Project 108 "Hoyerswerda" Landing Ship, Anklam - Es ist Landezeit!

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Project 108 “Hoyerswerda” Landing Ship, Anklam

Coastal vessel, Cold War landing ship with very strong autocannons and a large number of rockets.

The largest ships in the East German fleet, the Project 108 ships, or the Hoyerswerda-class, were designed in 1976 to replace the earlier Robbe-class landing ships. They could carry about 280 men and 7-12 AFVs, or about 600t of cargo, which exited through a bow ramp. They were fitted with Soviet systems and weaponry, 2 twin automatic 57mm cannons and 2 twin 30mm CIWS, with some later ships also fitted with a Grad MLRS after initial weapon delivery delays from the USSR was resolved. Some ships were also refitted with PK-16 chaff launchers and 2 FASTA-4M2 (Strela-2) SAMs. They were meant to conduct and support naval landings in the Baltic and North Seas in case of war with NATO, likely carrying the 28th Motor Rifle Regiment “Wilhelm Florin” and 29th Motor Rifle Regiment “Ernst Moritz Arndt”, the only mechanized regiments trained in amphibious operations. Additionally a supply ship variant (Project 109) was also created. A total of 12 ships were completed with the ships being assigned to the 1st and 3rd Landing Ship Divisions.

Anklam, named after a town in Mecklenburg-Vorpommern, was laid down in 1977 at Wolgast by Peenewerft and commissioned in 1978 (erroneously I thought Anklam was the first to be equipped with MLRS launchers, which is why I originally suggested it). Like most Volksmarine ships, the class mainly operated patrols and training exercises with the Polish and Soviet navies, including landing exercises with the 28th and 29th Motor Rifle Regiments (the 28th was even transferred to the navy in 1990 and became the 18th Coast Defence Regiment). In 1989, the East German government announced disarmament plans for the military, and as amphibious landings ships were no longer needed, the ships were to be assigned to new roles, 5 ships to be converted to transport or minelaying ships, 3 moved to a reconnaissance squadron, and 4 scrapped. However, this did not occur and the ships were merely decommissioned in 1990. After the unification of Germany, all ships of the class were disarmed. They were later sold to Indonesia in 1993-1995, and rearmed with older Soviet autocannons. Anklam was renamed Teluk Parigi. The Indonesian Navy still operates 9 of the ships, one having been expended as a target and two lost in accidents.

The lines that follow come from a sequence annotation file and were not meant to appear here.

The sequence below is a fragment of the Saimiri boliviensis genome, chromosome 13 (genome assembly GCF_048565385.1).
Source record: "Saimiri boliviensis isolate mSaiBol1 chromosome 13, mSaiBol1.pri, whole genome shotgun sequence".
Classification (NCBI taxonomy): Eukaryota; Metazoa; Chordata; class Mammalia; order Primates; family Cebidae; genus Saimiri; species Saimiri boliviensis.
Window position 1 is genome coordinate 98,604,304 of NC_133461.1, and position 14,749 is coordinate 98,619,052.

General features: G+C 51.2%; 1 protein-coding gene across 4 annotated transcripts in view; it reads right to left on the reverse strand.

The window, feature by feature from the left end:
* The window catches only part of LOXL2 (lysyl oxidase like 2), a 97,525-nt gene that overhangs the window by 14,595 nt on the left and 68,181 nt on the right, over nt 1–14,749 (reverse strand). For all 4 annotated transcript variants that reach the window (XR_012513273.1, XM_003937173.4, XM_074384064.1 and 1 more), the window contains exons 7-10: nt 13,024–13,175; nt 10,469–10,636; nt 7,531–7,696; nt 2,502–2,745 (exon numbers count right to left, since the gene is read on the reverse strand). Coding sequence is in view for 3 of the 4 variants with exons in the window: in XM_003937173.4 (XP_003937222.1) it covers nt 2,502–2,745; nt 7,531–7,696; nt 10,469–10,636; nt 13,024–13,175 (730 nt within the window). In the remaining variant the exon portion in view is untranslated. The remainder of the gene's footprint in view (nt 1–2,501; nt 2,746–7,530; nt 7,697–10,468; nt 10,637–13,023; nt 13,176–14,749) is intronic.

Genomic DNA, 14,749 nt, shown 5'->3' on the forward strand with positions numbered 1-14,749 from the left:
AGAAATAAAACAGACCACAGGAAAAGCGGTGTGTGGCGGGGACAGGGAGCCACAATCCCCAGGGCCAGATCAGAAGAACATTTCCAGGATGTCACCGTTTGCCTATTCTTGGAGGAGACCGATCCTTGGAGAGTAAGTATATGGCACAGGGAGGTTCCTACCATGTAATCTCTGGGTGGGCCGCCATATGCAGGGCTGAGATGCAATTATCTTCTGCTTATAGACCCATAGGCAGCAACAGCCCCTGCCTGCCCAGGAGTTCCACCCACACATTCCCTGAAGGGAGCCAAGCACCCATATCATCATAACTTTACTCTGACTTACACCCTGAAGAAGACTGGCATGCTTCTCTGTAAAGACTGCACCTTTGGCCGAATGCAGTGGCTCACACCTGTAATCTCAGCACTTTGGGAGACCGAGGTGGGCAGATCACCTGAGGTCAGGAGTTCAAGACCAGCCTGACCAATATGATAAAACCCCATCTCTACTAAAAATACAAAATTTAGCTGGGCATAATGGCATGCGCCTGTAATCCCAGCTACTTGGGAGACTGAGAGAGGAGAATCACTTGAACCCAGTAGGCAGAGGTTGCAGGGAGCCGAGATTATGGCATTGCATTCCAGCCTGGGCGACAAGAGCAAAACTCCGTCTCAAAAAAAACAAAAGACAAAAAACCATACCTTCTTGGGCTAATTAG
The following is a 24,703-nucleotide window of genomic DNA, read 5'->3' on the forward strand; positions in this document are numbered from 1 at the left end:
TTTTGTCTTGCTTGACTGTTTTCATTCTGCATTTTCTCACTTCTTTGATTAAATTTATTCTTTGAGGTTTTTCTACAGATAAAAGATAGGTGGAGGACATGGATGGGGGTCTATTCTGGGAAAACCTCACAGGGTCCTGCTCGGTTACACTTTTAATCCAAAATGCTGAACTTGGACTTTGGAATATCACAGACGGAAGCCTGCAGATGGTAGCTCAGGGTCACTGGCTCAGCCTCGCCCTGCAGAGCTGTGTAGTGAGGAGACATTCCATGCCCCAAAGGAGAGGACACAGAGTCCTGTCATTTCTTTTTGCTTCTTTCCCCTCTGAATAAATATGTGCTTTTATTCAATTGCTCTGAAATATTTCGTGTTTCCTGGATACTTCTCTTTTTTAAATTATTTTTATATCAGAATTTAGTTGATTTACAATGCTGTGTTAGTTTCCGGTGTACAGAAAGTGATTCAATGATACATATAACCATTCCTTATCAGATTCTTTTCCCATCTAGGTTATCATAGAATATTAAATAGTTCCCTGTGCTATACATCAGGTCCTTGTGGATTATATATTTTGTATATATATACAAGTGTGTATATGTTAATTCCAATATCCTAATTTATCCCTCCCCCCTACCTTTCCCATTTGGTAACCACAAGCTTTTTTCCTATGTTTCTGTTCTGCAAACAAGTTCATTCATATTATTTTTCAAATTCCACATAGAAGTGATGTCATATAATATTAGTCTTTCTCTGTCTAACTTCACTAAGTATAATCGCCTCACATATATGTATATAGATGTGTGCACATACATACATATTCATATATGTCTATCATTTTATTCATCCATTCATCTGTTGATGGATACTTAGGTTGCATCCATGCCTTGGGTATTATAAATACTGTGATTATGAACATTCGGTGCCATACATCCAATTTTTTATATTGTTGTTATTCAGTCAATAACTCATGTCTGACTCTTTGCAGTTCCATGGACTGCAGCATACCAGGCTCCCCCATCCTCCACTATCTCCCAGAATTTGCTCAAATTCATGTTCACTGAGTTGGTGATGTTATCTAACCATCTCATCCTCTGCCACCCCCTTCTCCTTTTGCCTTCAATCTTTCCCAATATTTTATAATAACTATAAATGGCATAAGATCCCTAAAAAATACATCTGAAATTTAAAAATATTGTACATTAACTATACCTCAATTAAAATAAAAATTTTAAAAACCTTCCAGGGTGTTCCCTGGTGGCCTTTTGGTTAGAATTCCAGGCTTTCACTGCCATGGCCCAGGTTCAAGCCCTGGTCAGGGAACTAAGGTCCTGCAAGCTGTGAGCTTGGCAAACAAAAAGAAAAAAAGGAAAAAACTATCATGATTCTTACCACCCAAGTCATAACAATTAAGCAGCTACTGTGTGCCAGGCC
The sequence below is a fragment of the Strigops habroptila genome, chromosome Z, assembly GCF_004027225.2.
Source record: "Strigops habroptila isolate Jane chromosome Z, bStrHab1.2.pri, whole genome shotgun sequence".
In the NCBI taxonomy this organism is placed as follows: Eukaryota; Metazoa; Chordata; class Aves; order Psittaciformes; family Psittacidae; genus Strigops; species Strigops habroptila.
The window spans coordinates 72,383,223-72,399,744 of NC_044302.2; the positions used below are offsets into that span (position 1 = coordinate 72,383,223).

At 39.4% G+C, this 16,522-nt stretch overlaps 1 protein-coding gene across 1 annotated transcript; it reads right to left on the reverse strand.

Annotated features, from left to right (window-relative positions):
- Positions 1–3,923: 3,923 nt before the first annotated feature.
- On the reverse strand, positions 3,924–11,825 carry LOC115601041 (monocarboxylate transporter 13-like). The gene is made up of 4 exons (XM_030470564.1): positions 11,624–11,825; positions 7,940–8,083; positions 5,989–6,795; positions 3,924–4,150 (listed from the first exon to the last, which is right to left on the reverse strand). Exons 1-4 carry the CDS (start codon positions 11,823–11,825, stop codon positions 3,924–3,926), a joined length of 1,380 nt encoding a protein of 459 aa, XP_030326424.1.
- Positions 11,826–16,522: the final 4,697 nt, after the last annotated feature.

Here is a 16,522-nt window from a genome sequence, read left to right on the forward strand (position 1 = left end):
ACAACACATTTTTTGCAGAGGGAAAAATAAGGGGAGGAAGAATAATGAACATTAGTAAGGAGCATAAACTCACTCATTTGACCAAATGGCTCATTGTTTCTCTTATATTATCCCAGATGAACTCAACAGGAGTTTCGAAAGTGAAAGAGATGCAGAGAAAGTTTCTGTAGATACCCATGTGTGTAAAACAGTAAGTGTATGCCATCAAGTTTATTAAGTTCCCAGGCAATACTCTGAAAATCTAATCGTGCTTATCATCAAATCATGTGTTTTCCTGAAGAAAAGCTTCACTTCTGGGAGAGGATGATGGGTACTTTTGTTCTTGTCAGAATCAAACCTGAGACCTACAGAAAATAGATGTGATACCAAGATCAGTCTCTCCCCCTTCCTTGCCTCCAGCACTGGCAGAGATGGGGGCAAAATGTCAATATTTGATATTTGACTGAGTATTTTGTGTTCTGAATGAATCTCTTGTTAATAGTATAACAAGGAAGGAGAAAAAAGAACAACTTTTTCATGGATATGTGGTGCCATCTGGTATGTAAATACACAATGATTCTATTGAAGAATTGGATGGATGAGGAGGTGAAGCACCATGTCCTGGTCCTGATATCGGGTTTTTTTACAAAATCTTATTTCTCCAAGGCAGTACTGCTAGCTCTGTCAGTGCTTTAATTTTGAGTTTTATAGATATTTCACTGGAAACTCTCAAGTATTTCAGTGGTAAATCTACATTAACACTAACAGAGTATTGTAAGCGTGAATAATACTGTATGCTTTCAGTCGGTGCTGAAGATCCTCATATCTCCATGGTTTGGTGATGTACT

2x2 57mm/50 AK-725 (2000 rounds)
2x2 30mm/71 AK-230 CIWS (2000 rounds)
2x40 122mm A-215 “Grad” MLRS (320 rockets, each launcher was 2x20)
2x SOSNA-100 “Alley blasting devices” (fired some sort of rocket-bomb to clear mines and shore obstacles, also apparently not actually fitted)
40 Mines

1744 tons standard
1950 tons full

Length: 90.7m

Beam: 11.1m

Draft: 2.8m

Propulsion: 2 61B-4A diesel engines, 12 000 hp, driving 2 shafts

Speed: 18 knots (33.3 km/h)

Range: 2450 nmi (at 14 knots)

Crew: 49-57

MR-103 FCR
MR-302 Search Radar
Nikhrom-RR IFF system



In Indonesian service, note the older 37mm V-11 and 25mm 2M-3 autocannons

Aerial view of sister ship Hoyerswerda

Mehl, H., Schäfer Knut, & Israel, U. (1989). Klar zur Anlandung. In Vom Küstenschutzboot Zum Raketenschiff: Schiffe und Boote der Volksmarine (pp. 181–183). Militärverlag der Deutschen Demokratischen Republik.


I think this is the last one I missed from the Volksmarine, and this is beautiful. I want this so badly, and I hope it gets added along with the rest of the domestic East German boats! +1